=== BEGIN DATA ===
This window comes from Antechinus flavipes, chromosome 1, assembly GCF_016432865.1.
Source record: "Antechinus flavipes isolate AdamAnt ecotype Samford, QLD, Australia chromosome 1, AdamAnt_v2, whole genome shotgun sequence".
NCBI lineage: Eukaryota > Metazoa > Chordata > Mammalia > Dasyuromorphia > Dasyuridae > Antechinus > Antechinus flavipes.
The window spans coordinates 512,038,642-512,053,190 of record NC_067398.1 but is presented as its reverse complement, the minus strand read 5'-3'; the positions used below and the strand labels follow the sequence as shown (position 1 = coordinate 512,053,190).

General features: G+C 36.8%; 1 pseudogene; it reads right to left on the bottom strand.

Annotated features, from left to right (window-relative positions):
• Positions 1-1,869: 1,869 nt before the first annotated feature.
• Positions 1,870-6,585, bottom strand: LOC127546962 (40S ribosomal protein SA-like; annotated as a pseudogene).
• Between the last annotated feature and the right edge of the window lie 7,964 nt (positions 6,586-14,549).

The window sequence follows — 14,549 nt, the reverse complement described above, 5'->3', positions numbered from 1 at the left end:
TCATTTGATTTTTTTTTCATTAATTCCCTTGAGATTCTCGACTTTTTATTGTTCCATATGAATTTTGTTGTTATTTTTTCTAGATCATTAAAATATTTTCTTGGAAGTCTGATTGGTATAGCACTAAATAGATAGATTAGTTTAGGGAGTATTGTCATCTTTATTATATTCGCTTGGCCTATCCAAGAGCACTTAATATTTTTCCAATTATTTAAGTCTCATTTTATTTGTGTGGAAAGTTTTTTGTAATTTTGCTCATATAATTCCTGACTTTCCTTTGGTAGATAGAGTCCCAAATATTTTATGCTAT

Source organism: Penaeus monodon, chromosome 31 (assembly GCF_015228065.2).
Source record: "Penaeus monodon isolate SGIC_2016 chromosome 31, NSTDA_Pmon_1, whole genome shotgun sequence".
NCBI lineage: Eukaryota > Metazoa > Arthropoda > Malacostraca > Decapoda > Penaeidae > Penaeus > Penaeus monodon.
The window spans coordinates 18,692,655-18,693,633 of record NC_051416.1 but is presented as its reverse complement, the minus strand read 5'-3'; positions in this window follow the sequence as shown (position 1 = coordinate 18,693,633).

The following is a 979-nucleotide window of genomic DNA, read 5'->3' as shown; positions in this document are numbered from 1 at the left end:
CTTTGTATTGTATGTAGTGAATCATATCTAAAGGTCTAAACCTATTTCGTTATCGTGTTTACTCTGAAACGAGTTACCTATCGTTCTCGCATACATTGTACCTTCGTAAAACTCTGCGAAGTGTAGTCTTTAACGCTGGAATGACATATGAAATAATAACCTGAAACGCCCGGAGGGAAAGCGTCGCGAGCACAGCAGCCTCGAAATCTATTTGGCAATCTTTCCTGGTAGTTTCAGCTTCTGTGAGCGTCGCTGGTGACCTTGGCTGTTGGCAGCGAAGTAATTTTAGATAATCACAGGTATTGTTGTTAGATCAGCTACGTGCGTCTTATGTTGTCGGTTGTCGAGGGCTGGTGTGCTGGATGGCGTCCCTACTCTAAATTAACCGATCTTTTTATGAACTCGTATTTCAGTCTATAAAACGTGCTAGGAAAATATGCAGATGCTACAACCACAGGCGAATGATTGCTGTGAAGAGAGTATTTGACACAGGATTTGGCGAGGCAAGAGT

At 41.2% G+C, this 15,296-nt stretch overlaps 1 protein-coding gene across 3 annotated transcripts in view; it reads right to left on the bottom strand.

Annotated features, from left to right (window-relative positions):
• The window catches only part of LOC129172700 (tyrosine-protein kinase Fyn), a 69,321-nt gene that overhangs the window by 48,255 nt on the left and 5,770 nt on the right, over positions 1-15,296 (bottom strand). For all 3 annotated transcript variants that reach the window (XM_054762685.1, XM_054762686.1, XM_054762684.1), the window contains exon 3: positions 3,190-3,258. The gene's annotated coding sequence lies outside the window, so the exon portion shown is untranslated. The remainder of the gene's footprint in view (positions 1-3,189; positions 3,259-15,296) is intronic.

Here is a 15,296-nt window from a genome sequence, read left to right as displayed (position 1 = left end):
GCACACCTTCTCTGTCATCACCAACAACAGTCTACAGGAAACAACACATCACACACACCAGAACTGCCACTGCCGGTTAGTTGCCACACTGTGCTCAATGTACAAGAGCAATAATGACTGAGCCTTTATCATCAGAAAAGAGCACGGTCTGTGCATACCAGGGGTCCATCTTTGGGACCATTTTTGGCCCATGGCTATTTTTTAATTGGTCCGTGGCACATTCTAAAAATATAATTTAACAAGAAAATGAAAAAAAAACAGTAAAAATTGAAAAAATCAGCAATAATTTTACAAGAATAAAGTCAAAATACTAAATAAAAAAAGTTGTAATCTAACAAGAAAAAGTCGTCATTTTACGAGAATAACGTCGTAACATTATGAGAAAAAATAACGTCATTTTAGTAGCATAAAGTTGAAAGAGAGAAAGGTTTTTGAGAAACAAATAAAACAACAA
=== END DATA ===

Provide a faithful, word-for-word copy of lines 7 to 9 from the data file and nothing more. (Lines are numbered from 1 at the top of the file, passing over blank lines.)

• Positions 1-1,869: 1,869 nt before the first annotated feature.
• Positions 1,870-6,585, bottom strand: LOC127546962 (40S ribosomal protein SA-like; annotated as a pseudogene).
• Between the last annotated feature and the right edge of the window lie 7,964 nt (positions 6,586-14,549).